How I failed at Corporate America

Topic: Business, Personal
Time Investment: 5 Minutes
Suggested Product: BizRevamp®


Sitting at a cubicle staring into my fourth cup of coffee (no judgment y’all) was not what I wanted.  I had awesome co-workers. wonderful pay. freaking amazing benefits. But all I wanted to do was Office-space-style the copy machine every single time I found myself mindlessly running copies for someone else.  

“This is what you’re supposed to do” I told myself.  You finish high school, graduate college, and get a “big girl” job that your parents can proudly tell all their friends about with a grin the size of the Cheshire Cat’s.

I had that.  In fact, I even had a corporate job that was giving me flexibility to handle my two-year old son’s schedule while my husband was on deployment number-I-have-lost-count-by-this-time to Iraq. 


So why did I feel like a complete and utter failure at Corporate America?


Because it wasn’t meant for me.  I wasn’t cut from the corporate cloth. 

*sigh* Oh well….maybe I haven’t given it enough time. Besides, I can’t quit because they are paying for graduate school.  So I continued on – attending meetings, punching the clock, and even being the annoying co-worker insisting on daily lunches out of the office – just for a little escape and camaraderie.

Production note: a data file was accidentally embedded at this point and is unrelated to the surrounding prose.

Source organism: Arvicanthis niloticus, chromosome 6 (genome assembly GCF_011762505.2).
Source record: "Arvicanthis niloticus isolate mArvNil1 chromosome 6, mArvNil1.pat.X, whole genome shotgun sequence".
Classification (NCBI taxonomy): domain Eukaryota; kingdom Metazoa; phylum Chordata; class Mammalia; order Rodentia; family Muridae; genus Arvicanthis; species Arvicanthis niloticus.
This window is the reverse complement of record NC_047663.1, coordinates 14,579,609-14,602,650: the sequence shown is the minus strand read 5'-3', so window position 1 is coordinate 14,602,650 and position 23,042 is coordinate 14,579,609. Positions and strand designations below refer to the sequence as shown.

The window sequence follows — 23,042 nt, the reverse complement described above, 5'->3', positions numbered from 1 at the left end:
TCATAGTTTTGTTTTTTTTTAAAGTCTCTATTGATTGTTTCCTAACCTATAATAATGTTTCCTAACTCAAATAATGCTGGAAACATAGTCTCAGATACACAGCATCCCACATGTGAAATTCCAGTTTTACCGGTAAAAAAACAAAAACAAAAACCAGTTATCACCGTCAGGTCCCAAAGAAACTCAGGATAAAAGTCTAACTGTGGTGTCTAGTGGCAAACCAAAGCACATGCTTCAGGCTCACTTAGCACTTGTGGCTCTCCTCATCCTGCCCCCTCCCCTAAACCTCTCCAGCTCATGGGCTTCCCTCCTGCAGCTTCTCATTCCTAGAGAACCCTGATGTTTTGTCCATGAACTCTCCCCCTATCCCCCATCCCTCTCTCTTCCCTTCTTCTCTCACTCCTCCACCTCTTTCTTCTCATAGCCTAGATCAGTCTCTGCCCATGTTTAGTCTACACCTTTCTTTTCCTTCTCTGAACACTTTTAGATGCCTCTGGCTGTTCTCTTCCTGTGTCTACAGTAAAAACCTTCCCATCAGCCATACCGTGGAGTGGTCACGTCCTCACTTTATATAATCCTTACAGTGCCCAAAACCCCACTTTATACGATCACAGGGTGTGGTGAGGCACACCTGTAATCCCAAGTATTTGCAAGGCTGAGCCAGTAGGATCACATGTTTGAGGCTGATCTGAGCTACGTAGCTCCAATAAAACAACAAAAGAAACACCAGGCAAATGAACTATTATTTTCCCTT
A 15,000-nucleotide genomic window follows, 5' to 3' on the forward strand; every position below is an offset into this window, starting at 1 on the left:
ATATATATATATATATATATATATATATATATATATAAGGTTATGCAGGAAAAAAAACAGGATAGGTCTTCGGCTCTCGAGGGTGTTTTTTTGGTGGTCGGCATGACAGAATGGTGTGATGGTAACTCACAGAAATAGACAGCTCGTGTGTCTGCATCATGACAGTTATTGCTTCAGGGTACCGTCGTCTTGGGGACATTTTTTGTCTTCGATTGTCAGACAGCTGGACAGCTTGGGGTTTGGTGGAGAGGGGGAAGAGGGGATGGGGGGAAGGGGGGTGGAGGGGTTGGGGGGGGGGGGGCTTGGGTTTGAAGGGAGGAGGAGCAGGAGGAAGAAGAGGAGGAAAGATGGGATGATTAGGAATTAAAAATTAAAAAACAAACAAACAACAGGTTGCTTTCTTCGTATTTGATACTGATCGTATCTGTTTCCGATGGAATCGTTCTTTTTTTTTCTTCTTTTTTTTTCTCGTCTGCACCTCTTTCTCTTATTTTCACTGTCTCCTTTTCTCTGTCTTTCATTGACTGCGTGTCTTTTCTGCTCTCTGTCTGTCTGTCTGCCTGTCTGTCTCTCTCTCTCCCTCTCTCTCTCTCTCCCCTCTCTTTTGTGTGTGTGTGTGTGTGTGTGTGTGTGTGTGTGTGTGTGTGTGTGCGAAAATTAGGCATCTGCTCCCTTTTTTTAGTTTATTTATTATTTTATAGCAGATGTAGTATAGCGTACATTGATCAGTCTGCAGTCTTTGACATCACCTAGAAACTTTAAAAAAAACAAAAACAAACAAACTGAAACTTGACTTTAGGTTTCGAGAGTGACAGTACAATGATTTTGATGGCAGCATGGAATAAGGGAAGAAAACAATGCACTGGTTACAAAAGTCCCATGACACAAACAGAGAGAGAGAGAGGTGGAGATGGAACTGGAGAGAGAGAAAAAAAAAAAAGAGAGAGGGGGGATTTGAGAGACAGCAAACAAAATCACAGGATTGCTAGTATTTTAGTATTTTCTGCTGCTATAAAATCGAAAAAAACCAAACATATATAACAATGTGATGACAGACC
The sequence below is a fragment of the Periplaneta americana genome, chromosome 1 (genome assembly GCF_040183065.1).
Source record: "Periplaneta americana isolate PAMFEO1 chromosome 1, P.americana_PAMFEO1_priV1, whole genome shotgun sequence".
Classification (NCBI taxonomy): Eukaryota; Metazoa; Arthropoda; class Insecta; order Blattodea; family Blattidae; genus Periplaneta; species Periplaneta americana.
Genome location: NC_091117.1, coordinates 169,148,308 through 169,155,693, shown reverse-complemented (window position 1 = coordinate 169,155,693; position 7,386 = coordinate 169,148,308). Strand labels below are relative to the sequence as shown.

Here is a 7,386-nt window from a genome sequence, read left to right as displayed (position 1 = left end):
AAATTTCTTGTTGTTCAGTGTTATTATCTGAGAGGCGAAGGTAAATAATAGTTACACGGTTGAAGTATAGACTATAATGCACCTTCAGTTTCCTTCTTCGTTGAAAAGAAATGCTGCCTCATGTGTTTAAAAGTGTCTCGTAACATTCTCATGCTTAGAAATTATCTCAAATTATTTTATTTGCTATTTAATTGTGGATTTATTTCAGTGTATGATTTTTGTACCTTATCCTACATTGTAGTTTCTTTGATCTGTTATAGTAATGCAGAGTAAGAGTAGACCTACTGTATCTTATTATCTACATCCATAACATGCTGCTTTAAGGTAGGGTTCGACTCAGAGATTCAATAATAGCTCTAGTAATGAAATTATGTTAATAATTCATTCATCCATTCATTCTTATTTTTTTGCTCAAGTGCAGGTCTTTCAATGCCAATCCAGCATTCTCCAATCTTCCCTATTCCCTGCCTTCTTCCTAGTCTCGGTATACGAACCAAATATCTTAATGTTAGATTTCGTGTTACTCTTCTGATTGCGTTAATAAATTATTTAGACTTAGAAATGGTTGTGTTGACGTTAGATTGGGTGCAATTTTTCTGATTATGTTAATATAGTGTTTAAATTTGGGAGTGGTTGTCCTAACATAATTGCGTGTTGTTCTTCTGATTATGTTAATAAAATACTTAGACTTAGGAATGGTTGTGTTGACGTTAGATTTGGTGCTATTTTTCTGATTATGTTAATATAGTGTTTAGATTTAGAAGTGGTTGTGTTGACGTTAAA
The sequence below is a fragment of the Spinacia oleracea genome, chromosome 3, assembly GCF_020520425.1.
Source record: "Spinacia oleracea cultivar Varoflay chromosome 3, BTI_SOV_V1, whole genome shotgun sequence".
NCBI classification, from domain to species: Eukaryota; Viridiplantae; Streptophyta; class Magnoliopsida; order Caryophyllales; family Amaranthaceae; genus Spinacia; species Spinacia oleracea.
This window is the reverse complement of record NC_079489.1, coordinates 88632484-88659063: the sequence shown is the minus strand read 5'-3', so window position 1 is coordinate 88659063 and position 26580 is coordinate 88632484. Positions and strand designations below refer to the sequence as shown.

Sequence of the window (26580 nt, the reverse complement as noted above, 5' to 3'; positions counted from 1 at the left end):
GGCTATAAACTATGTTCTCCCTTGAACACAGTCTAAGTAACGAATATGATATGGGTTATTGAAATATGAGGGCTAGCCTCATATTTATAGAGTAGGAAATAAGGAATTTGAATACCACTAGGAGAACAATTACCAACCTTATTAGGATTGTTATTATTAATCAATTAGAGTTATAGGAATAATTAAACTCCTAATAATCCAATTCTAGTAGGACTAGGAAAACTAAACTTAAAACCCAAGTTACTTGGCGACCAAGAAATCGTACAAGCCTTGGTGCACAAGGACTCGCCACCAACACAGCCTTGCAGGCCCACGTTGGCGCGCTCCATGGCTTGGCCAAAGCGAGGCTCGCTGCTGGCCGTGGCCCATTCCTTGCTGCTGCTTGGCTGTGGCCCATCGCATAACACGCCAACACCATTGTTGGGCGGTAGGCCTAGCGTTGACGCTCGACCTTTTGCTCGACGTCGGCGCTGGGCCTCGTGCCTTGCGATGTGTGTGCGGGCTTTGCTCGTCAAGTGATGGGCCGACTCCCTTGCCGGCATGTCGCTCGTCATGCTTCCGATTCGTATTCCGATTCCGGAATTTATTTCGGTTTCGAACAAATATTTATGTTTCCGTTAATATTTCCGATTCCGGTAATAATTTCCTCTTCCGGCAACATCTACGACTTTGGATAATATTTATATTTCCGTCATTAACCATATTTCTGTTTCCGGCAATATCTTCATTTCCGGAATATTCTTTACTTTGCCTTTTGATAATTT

So I continued on in the corporate environment. Unhappy.  Even though it was supporting the military forces (a great desire of mine), I knew that there had to be more than this.  There had to be a job that had no ceiling. That I could bust through any cap that society deemed to place on me.  

If I wanted to make more money one month I could.

If I wanted to get the praise for my works, then I would receive it – not my boss.

If I wanted to simply skip off and take time for my family – I could without the nerve-wracking pit in stomach when requesting time off from a higher-up.


There had to be more.

And I’m the happiest I have ever been.


So did I fail at Corporate America? Or did Corporate America fail me? It doesn’t really matter.  All that matters is that I chose to break free from what was expected and do what I knew would make me happy.  

So I did it.  I quit.  I developed myself into my own business.  I thought I had this genius idea of helping small business owners, particularly military spouses, with their businesses.  I had the MBA. and then the law degree and bar certification.  Little did I know that many others were doing it already.  Apparently they got the memo at their corporate desk long before I did.  Or else mine got lost in the shuffle of the paperwork and spreadsheets and I was too miserable to notice.  

Either way, I fell behind the curve but I didn’t let that stop me.

So I hustled. And I still hustle.  It never ends. But that doesn’t matter even on the worst days.  Because now I took this “failure” and made it an opportunity to grow.

To make that mark.

To help others.

To be here for my kids.

And most importantly, to be happy.